Daniel Snyder, the embattled owner of the Washington Football Team, has been in the news again recently for all the wrong reasons. No stranger to scandal, Snyder has now been accused of interfering with the 2021 investigation into the workplace environment of his organization. This is just another in a long list of controversies Snyder has found himself embroiled in, which include suing financially distressed season ticket holders during the Great Recession, banning fans from bringing signs to FedEx Field, and rebranding his franchise after its former namesake was retired. This, coupled with Washington’s lack of success during his tenure, has led some to label him the worst owner in all of professional sports.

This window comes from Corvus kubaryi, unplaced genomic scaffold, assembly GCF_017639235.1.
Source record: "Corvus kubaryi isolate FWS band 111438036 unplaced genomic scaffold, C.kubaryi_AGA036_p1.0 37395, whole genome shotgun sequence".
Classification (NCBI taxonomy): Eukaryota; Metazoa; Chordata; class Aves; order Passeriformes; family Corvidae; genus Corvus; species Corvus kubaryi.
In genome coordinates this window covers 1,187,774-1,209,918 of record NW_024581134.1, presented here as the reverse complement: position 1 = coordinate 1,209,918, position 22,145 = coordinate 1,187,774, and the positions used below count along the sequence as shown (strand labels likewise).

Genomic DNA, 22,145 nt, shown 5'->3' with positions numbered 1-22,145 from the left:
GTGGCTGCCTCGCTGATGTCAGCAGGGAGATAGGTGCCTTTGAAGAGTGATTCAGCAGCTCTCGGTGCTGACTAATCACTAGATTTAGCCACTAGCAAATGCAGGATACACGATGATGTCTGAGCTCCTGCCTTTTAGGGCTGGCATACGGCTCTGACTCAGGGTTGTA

The Washington Post interviewed me in July 2020 to get my take on “inherent question looms over the Washington NFL team’s investigation of its workplace culture: If owner Daniel Snyder is paying the law firm tasked with inspecting his franchise, how can the ensuing report be considered independent, as Snyder insists it will be?” Just last month, the Post reported Snyder used a bribe, intimidation and private investigators to thwart a probe into allegations of Washington Football Team workplace misconduct, Congress demanded answers from the NFL. I’ve addressed the subject matter in this civil litigation column twice before—in “When to Hire Outside Lawyers to Conduct an Internal Investigation” in November 2019 and revisiting the subject in April 2020. The recent report from the Post is a reminder that an internal investigation is more relevant now than ever.

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